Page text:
I hear it all the time: “Oh, you foster? I’d love to do that, but I don’t think I could.” The reasons vary. People note the time commitment, difficult animals, or that they wouldn’t be able to send the animal back to the humane society to find its forever home.
And they’re right. I’ve struggled with all three of those points, but it’s absolutely worth it. Here are the invaluable things I’ve learned from my years of being a foster pet parent.
1. There’s hope for any animal
Some people think shelter animals are damaged goods, but that’s so far from the truth. Yes, some might have a lot of issues — to put it mildly. But once you’ve seen some miraculous turnarounds, you’ll believe anything is possible.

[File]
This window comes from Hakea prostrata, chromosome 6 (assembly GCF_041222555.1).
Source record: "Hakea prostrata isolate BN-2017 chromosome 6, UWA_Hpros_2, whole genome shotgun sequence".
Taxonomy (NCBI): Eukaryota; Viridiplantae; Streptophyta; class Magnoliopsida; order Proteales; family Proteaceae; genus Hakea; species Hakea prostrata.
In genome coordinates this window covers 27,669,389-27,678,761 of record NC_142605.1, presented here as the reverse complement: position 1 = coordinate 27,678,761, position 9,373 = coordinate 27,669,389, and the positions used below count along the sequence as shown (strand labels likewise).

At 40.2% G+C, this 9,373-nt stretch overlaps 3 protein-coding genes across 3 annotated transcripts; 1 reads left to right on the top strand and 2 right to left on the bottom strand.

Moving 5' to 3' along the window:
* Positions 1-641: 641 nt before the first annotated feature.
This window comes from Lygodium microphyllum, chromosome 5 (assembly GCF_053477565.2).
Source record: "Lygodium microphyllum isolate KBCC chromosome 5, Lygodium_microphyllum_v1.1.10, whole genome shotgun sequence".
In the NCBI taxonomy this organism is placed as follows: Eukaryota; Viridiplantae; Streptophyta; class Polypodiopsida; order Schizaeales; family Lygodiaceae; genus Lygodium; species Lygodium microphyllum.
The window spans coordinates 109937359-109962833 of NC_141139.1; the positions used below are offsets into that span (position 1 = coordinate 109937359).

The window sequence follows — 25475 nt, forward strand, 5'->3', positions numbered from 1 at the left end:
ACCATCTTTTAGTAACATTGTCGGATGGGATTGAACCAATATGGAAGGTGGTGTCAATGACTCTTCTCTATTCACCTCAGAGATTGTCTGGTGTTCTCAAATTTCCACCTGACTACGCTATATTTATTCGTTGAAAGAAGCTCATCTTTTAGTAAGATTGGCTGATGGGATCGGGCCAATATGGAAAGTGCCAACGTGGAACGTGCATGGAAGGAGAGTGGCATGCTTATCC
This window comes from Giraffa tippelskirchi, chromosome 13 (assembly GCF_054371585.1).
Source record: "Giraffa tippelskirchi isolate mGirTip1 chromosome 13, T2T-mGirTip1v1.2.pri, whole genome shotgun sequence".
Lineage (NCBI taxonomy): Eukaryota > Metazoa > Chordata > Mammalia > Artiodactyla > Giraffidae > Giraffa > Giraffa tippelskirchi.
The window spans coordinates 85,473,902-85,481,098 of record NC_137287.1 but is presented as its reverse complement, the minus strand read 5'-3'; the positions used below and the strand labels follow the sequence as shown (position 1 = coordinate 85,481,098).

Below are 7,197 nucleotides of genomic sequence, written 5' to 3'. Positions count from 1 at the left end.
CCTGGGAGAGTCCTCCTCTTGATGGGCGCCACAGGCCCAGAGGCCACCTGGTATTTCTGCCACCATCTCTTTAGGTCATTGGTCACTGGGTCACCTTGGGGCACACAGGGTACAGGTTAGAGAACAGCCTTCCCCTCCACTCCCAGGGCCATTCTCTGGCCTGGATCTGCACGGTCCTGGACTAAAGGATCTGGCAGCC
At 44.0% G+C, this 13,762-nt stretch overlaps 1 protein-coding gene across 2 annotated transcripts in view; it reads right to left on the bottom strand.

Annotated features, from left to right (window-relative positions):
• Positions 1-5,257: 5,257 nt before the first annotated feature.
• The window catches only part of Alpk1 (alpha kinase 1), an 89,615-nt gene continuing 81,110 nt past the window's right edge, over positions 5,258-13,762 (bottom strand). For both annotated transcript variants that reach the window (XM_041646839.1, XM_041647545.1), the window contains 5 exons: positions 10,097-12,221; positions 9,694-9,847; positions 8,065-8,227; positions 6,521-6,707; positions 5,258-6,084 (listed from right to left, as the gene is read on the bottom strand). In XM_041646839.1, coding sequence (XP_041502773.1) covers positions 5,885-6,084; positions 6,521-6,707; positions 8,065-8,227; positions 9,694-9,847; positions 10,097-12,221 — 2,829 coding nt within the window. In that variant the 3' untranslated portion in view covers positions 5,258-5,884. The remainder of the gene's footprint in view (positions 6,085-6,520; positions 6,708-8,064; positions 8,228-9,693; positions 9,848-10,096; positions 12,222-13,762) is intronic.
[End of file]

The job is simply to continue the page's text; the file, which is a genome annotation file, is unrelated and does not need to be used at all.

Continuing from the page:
I once fostered an older dog who had clearly been through a lot. She was sick, emaciated, and likely a victim of abuse. For the first few weeks, she mostly lay in a corner, trying to be as inconspicuous as possible. Then one day, I had her outside sitting in the grass, and she suddenly started rolling around, completely enjoying herself as if she hadn’t had so much fun in a long time (which she probably hadn’t). After that, she started to gain confidence and wanted to be closer to people. It was a change that didn’t seem likely, but some patience and a positive environment can work miracles.